The Current’s Policy and a Pint: Minnesota and Race in the 21st Century
Todd Butcher for MPR
Jan 23, 2014
On a special Martin Luther King Day edition of Policy and a Pint, a conversation about race in Minnesota and in America at large — where we’ve been, and where we’re going. We’ve made progress since the civil rights struggles the 1960s, but where do we want to be in the 21st century?
The conversation went beyond racial disparities and the achievement gap to dive into real-world questions about how to bring about King’s dream of economic justice, and how we want today’s more diverse Minnesota to evolve and thrive.
Here are some choice quotes from our guests for the evening, but as usual, it’s best to hear the entire conversation. Stream it above, or download an MP3 of the discussion.
Nekima Levy-Pounds, Director of the Community Justice Project at the University of St. Thomas School of Law:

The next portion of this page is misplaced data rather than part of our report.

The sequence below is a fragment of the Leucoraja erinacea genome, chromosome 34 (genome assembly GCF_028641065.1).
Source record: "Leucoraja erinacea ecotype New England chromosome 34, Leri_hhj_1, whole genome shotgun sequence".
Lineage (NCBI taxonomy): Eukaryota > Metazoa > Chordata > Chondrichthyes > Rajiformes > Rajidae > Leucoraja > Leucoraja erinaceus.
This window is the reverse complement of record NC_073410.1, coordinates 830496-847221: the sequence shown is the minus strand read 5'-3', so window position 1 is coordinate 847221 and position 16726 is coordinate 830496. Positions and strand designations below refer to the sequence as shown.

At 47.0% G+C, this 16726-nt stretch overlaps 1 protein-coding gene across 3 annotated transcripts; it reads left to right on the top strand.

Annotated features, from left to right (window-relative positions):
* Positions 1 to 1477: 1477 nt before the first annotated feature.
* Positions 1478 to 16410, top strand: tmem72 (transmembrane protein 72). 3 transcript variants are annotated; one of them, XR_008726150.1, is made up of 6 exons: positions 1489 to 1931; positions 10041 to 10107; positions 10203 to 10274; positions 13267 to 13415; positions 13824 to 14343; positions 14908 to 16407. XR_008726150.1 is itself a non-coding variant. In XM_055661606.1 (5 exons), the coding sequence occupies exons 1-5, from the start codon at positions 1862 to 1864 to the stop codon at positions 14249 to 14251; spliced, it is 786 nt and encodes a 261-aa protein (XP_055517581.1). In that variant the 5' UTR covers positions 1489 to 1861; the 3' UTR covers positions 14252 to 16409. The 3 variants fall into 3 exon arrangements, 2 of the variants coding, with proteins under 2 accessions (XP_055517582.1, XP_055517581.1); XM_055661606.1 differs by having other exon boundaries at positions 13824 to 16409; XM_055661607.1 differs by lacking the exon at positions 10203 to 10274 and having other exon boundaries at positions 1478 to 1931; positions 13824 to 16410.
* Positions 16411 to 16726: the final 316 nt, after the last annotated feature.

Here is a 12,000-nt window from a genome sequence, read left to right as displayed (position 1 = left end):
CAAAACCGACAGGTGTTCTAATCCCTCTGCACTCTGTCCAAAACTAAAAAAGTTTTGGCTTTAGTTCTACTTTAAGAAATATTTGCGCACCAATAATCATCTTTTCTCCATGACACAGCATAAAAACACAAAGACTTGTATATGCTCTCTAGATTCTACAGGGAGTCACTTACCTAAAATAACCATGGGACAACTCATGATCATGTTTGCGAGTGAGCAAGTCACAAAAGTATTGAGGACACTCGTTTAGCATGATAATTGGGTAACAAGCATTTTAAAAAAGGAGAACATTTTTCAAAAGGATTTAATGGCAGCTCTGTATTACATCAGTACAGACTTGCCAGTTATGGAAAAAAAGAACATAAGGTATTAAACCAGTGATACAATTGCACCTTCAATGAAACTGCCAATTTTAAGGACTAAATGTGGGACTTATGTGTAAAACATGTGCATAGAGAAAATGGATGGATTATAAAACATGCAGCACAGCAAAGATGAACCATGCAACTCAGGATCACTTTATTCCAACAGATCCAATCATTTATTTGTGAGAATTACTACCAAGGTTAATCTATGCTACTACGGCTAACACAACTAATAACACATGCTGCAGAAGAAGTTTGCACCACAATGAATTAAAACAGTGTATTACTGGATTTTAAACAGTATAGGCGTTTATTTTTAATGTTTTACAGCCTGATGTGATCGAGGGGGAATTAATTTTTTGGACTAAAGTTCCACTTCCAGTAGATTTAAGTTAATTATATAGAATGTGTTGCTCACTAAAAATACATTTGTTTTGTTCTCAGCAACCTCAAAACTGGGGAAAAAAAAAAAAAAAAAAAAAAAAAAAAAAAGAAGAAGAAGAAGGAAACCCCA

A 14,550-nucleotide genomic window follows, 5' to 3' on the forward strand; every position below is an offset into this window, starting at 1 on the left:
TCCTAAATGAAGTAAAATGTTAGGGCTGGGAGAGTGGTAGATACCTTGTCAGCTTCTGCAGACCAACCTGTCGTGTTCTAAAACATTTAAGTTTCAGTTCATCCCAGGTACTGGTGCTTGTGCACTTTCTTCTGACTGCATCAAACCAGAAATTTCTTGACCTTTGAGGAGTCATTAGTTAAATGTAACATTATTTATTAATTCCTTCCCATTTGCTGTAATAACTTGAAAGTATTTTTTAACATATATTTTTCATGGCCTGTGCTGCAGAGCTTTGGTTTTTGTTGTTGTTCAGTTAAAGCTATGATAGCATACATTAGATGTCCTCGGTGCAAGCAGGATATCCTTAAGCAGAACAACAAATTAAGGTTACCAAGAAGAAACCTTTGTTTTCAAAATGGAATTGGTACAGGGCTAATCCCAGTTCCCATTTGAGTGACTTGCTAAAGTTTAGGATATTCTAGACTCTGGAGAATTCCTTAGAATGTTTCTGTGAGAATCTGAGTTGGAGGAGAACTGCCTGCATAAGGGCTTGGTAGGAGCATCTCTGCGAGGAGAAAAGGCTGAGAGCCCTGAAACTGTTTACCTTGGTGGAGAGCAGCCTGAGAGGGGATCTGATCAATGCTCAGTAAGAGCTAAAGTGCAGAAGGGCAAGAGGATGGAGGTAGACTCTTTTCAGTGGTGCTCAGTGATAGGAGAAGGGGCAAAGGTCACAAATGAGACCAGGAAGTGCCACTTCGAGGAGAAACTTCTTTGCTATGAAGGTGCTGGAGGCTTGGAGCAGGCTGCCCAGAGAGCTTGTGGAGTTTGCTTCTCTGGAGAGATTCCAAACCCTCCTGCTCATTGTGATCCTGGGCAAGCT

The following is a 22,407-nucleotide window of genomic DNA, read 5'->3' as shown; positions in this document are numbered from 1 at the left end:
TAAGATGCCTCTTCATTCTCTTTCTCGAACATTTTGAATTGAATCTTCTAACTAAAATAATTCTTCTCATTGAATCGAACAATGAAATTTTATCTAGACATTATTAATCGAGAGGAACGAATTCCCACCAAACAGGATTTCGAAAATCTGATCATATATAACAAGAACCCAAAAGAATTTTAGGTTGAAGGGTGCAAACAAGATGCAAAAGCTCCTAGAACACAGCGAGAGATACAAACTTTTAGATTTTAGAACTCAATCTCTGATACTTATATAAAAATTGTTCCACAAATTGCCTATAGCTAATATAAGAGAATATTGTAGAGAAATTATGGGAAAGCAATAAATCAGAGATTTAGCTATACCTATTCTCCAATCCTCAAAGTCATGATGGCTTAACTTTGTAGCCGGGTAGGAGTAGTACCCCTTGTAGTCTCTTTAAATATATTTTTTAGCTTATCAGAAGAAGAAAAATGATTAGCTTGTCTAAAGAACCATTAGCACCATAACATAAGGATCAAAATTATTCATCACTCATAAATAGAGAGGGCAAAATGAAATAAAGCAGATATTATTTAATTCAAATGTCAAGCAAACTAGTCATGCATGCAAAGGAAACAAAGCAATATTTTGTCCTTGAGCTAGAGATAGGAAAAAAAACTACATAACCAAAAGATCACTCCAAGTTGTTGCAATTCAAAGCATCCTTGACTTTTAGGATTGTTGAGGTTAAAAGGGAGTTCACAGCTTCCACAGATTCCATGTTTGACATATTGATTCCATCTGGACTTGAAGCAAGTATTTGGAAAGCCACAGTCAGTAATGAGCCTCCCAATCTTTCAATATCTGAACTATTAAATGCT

I think we had an excellent PR person, who sort of sold us a bill of goods about what it means to be a Minnesotan: you know, land of 10,000 lakes, land of a number of Fortune 500 companies. Not only can you have a main residence, but you can go buy a cabin. And that is sort of the paradigm that we’ve been taught about our state. But when you peel back the layers, you look at how Native Americans have been treated, you look at African-Americans who have been here for a hundred years and the fact that many of them have remained on the fringes of society, you look at how we treat newcomers, you look at the fact that Minneapolis was seen at one point as the most anti-Semetic city in the country, you look at the fact we had the Ku Klux Klan running rampant in our state. Those are truths that we rarely talk about, and I think that those truths, even though they are uncomfortable truths, they’re difficult truths, need to be incorporated into a new narrative about who we are. This isn’t about being guilty. This is about moving beyond guilt, and focus on action and solutions to actually shift what’s happening right now.